Denis Corin, CEO, Q BioMed
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Getting Past the “Pharma Bro”
How Smaller Biotechs Continue to Strive for the Well-Being of Patients
Denis Corin, CEO of Q BioMed, believes Martin Shkreli’s actions drowned the positive work of hundreds of thousands of good corporate citizens in the industry.
PV: Martin Shkreli’s decision to increase the price of an inexpensive drug from $13.50 to $750 created a media uproar, reigniting
negative attitudes toward the life-sciences industry. Is there anything positive that can come from this?
Corin: It’s created a talking point, and it’s provided more focus on the pharmaceutical industry and biotechnology to a degree. His approach and his attitude is just not consistent with the majority of people in pharma development and certainly not true of the younger, smaller biotech companies that are truly the innovators and the driving force behind a lot of new drug creation. This attitude is not reflective of the way many of us do things or the reasons why we do what we do.
Quite candidly, in the smaller-cap biotech space, companies are being run on shoestring budgets, and we’re out there every day raising dollars wherever we can to develop these assets.
The way Shkreli’s positioned this — gouging people on this one particular drug — is not representative of what’s going on in the biotech innovation space. Every biotech CEO has to have some kind of philanthropy or philanthropic outlook on life when it comes to what he or she is doing. We have to be doing it for the ultimate good of the patients and their families and if we can do that, all things will fall into place and the company will do well. There will be ample profit for the shareholders and enough money to feed back into innovation and drug development.
PV: High drug prices are a real issue for many patients and an easy target for public scrutiny. How can biotech CEOs balance patient need against cost?
Corin: Companies, especially the big drug companies, provide a number of programs where they make drugs accessible to people who can’t afford them. For smaller companies, the regulatory pathway and the ability to bring products to market needs to be little bit easier and less costly.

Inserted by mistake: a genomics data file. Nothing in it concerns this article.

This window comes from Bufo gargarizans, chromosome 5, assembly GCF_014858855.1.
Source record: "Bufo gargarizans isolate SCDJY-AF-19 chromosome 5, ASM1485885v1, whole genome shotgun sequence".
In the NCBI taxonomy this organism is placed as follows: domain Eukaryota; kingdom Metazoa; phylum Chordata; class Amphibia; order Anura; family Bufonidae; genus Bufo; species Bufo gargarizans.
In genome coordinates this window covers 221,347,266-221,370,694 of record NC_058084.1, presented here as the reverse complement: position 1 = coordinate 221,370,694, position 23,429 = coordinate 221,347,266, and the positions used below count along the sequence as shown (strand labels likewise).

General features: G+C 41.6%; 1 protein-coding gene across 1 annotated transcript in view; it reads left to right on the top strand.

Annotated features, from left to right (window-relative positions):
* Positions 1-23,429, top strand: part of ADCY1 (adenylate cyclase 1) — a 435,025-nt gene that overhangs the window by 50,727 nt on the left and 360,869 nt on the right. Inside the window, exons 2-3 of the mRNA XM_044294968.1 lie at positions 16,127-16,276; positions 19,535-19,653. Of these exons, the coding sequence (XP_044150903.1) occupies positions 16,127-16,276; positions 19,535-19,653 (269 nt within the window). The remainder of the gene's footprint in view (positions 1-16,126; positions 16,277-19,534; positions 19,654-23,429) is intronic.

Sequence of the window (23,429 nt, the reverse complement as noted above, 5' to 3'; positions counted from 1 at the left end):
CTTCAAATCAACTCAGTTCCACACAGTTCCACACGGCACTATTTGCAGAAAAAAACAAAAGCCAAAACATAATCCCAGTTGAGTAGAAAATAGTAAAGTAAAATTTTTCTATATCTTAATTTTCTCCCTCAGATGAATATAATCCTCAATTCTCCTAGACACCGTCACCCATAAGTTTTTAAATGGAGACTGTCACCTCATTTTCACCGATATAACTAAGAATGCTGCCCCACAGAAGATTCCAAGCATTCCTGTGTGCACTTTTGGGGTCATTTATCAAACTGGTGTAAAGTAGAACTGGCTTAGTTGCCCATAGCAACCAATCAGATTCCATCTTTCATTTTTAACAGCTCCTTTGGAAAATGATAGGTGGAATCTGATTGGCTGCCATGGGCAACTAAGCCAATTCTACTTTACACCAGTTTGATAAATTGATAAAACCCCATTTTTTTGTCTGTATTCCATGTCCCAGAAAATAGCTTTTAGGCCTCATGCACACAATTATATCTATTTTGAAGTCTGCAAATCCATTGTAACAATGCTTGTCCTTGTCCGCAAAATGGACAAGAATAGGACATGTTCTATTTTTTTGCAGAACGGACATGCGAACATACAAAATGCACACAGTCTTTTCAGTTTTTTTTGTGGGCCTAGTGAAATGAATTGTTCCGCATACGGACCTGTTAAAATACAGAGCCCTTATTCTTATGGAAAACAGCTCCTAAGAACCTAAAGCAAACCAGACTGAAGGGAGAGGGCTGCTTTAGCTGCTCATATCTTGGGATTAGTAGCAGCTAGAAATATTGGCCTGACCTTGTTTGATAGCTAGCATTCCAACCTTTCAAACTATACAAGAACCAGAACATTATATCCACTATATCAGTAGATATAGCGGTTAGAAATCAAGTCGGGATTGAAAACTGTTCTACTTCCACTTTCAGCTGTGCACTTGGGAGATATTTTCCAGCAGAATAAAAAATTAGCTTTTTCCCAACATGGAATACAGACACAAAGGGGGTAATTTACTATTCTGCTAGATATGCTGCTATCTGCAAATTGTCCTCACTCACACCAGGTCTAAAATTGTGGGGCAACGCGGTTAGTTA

I don’t think that regulating prices or regulating the industry any further is going to help with drug pricing, because we need innovators and entrepreneurs to be out there looking for ways to bring products to market with as few hurdles as possible.
But ultimately, the CEOs of these young companies need to have a good corporate citizenship outlook. A company has to be profitable and do well, but at the same time, we’re not out there to make every last penny we can out of sick and dying patients. We’re trying to make people’s lives better. We are trying to provide access to drugs at the best possible price, as affordably as possible, where everybody wins at the end of the day.
The expense of bringing a drug to market is, of course, significant and maybe companies could be a little bit more transparent in terms of how much it does cost to bring one particular drug to market. It’s not always the direct costs that should be considered either; it’s running an entire pharmaceutical company, the research and development of pipeline assets, the acquisition of other potential targets, the massive marketing spend required, etc., which have to be financed one way or another.
In the last five years or so, we have seen a tremendous amount of innovation coming from smaller biotech companies like ours. For example, our first asset at Q BioMed is a glaucoma eye drop treatment coming out of the research lab at Northwestern University. This first-in-class drug would bring a novel treatment to a large patient population of about 60 million people slowly going blind, for an indication that has not seen a successful new therapy for over 20 years.
This type of innovation and having biotechnology executives and entrepreneurs constantly striving to bring better products to market is ultimately going to result in superior, more effective drugs, better pricing, and broader access for patients.
PV: What does being a good corporate citizen look like?
Corin: Companies need to do a better job of telling this story. I’ve worked and have experience in big pharma through to small biotech, and everywhere I’ve been there has been a good corporate citizenship philosophy where ultimately it is patients who the company is trying to provide some comfort to or produce a better drug for. It’s about doing what we do for the right reasons and being able to try and provide that medication to people who really need it.
Of course, being a good corporate citizen also means being a profitable company and providing a good return to your investors and shareholders. At the same time, and within reason, we want to be able to make products as accessible and as affordable as possible.
PV: There is a lot of distrust of the industry. How can companies overcome this?
Corin: Unfortunately, in today’s world where we are force-fed media and headlines, the way Shkreli has acted and the way that it blew up in the media and social media creates a stigma. This is an election year so the politicians are going to climb all over the industry and try to capitalize on the pricing issue as best they can to get out their message.
If we look deeper down into what’s going on in biotech and certainly in my business in particular, we’re constantly looking for innovative drugs and assets that are under-recognized and undercapitalized. There are hundreds of really innovative products and drugs out there that we believe could make significant difference in people’s lives that are languishing because companies don’t have access to the capital and the resources they need. (PV)